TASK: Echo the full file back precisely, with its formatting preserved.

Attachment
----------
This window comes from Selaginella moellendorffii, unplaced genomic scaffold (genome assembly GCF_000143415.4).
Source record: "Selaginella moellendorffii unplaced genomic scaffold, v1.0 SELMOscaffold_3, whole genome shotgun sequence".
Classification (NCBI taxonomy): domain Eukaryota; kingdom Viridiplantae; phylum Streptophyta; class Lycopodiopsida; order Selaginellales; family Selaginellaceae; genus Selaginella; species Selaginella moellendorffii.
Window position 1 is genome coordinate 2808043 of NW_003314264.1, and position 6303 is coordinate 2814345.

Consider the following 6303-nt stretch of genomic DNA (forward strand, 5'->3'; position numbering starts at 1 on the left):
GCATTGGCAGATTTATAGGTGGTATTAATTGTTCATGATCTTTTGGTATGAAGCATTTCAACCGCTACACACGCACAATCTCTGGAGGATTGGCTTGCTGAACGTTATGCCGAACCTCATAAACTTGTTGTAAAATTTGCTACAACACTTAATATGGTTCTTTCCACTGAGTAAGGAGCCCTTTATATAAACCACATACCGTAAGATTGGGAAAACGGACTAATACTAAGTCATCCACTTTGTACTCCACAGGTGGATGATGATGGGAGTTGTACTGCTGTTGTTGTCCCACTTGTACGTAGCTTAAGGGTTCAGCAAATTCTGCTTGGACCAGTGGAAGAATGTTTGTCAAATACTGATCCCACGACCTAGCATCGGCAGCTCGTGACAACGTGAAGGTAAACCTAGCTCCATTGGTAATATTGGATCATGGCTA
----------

This window comes from Selaginella moellendorffii, unplaced genomic scaffold (genome assembly GCF_000143415.4).
Source record: "Selaginella moellendorffii unplaced genomic scaffold, v1.0 SELMOscaffold_3, whole genome shotgun sequence".
Classification (NCBI taxonomy): domain Eukaryota; kingdom Viridiplantae; phylum Streptophyta; class Lycopodiopsida; order Selaginellales; family Selaginellaceae; genus Selaginella; species Selaginella moellendorffii.
Window position 1 is genome coordinate 2808043 of NW_003314264.1, and position 6303 is coordinate 2814345.

Consider the following 6303-nt stretch of genomic DNA (forward strand, 5'->3'; position numbering starts at 1 on the left):
GCATTGGCAGATTTATAGGTGGTATTAATTGTTCATGATCTTTTGGTATGAAGCATTTCAACCGCTACACACGCACAATCTCTGGAGGATTGGCTTGCTGAACGTTATGCCGAACCTCATAAACTTGTTGTAAAATTTGCTACAACACTTAATATGGTTCTTTCCACTGAGTAAGGAGCCCTTTATATAAACCACATACCGTAAGATTGGGAAAACGGACTAATACTAAGTCATCCACTTTGTACTCCACAGGTGGATGATGATGGGAGTTGTACTGCTGTTGTTGTCCCACTTGTACGTAGCTTAAGGGTTCAGCAAATTCTGCTTGGACCAGTGGAAGAATGTTTGTCAAATACTGATCCCACGACCTAGCATCGGCAGCTCGTGACAACGTGAAGGTAAACCTAGCTCCATTGGTAATATTGGATCATGGCTA